VA Plans to Hire 1,900 Additional Mental Health Staffers
Agency faces toughest HR challenge at rural facilities where unfilled positions exceed 20 percent
by Leo Shane lll
Stars and Stripes, April 19, 2012
WASHINGTON — The Department of Veterans Affairs plans to hire 1,900 new mental health staffers to deal with gaps in existing psychiatric care and to prepare the agency for next wave of veterans returning home from war.
Veterans groups hailed the news as a much-needed move to cut down on wait times for mental health care. But they also questioned whether filling the positions can be done, given the nationwide shortage of those specialists and the high vacancy rates which already exist throughout the department.
Last year, department specialists provided mental health services to 1.3 million veterans. Since 2007, the VA has seen a 35 percent increase in the number of patients receiving mental health care.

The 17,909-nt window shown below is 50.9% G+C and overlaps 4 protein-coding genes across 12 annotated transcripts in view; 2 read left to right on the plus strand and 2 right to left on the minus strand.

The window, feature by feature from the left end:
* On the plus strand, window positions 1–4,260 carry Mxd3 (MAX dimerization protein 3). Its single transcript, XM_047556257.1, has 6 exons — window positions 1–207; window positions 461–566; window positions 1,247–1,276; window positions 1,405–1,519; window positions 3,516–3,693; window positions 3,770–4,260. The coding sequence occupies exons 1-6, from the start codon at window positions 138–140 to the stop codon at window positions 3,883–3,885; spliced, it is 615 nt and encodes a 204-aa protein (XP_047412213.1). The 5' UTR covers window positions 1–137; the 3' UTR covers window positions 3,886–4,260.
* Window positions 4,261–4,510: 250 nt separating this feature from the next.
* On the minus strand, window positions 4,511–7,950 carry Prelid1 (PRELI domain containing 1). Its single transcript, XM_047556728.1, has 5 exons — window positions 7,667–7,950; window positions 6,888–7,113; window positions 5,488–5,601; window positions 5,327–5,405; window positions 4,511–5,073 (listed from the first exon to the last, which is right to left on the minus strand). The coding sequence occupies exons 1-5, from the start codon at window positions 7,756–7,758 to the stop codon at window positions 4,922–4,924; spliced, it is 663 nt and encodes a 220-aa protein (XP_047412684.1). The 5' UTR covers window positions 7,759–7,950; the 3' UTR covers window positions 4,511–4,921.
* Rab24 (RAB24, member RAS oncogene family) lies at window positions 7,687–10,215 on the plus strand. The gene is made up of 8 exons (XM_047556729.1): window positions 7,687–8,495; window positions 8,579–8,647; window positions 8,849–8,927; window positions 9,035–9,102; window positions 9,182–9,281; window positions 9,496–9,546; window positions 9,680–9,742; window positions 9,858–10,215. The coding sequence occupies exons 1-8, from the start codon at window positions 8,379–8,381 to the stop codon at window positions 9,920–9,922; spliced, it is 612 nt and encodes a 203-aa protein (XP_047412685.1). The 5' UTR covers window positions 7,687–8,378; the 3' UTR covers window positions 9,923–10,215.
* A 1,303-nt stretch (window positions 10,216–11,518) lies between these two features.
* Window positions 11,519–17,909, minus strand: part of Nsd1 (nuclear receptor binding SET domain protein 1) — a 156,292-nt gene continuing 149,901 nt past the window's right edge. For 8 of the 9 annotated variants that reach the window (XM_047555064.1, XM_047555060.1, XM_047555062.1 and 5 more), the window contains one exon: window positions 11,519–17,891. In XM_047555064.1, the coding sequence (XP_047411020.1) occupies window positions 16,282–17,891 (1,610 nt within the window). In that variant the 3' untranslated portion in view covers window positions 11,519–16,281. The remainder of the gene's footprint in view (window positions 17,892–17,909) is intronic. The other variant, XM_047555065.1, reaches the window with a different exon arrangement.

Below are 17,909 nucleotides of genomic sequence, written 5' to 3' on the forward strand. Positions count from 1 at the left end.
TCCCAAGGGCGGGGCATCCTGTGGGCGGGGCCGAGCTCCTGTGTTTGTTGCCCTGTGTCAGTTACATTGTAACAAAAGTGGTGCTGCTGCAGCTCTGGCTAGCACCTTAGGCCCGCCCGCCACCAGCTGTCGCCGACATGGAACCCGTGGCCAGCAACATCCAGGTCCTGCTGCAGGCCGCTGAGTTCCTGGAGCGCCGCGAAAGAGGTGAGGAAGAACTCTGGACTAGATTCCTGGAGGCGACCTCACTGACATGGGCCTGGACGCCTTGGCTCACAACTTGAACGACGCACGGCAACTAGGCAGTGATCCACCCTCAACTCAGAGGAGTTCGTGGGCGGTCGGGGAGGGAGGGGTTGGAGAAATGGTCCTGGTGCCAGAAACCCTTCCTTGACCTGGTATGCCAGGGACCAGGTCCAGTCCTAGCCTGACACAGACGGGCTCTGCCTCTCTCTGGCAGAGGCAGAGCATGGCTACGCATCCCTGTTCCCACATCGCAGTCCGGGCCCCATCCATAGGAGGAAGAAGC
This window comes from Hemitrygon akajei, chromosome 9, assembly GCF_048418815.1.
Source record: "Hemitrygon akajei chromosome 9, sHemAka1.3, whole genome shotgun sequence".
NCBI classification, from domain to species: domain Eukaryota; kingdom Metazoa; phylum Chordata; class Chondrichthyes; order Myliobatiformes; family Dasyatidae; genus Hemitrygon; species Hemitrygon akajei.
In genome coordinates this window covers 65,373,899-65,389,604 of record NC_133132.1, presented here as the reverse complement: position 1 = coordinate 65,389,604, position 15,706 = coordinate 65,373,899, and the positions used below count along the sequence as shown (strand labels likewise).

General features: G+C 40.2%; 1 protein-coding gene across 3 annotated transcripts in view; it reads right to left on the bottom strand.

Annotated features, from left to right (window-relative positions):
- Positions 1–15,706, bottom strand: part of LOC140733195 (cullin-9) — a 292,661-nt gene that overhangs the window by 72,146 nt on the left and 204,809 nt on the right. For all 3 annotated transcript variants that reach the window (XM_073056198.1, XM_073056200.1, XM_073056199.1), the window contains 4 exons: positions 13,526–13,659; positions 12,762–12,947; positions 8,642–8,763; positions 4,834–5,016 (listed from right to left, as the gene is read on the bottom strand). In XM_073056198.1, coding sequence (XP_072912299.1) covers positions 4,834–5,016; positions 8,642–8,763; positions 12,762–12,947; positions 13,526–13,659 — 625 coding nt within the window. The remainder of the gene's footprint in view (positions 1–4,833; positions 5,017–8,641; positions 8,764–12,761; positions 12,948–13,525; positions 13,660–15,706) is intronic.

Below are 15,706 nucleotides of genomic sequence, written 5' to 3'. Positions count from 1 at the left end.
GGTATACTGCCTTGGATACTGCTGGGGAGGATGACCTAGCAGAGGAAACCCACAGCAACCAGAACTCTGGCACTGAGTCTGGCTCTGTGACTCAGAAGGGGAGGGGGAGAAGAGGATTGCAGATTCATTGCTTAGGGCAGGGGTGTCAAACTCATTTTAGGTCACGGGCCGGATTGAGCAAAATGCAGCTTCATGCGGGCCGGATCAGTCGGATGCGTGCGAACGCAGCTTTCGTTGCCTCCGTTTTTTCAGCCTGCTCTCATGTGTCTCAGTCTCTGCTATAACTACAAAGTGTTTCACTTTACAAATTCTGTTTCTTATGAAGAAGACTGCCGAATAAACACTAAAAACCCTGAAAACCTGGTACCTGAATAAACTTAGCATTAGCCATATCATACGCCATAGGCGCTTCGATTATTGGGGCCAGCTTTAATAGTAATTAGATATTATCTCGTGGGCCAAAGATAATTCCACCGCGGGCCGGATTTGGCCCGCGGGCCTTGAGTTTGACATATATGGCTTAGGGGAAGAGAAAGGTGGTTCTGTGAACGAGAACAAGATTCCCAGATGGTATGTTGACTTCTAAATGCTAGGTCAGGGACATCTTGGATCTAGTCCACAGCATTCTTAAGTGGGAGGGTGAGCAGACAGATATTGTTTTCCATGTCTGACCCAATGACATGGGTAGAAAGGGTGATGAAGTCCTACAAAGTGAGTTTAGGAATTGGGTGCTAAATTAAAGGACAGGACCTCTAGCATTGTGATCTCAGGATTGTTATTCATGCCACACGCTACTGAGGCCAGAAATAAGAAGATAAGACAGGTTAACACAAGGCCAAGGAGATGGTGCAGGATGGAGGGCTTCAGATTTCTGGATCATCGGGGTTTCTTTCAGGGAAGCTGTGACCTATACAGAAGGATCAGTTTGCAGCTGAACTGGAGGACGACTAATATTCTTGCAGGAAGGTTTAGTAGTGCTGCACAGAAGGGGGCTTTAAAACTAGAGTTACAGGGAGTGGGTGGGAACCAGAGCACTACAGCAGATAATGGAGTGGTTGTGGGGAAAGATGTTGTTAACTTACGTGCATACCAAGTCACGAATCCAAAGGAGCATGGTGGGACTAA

It currently employs nearly 20,600 mental health staffers. The 1,900 new positions will include 1,600 clinicians — nurses, psychiatrists, psychologists and social workers — and another 300 support staff.
In a statement, VA secretary Eric Shinseki said that the move is designed to anticipate the needs of returning veterans.
“History shows that the costs of war will continue to grow for a decade or more after the operational missions in Iraq and Afghanistan have ended,” he said. “As more veterans return home, we must ensure that all veterans have access to quality mental health care.”
Next week, in response to congressional requests, the VA inspector general’s office is expected to release findings detailing longer-than-promised wait times for that mental health care.
In addition, a USA Today report earlier this month found that many psychiatrist posts within the department’s hospitals are currently unfilled, with vacancy rates above 20 percent in many rural areas.
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Filed under: Resources Tagged: | Afghanistan, Army, Combat, Deployment, Infantry, Marine Corps, Mental Health, Military, Military Suicide, PTSD, Suicide prevention, VA secretary Eric Shinseki, Veterans Affairs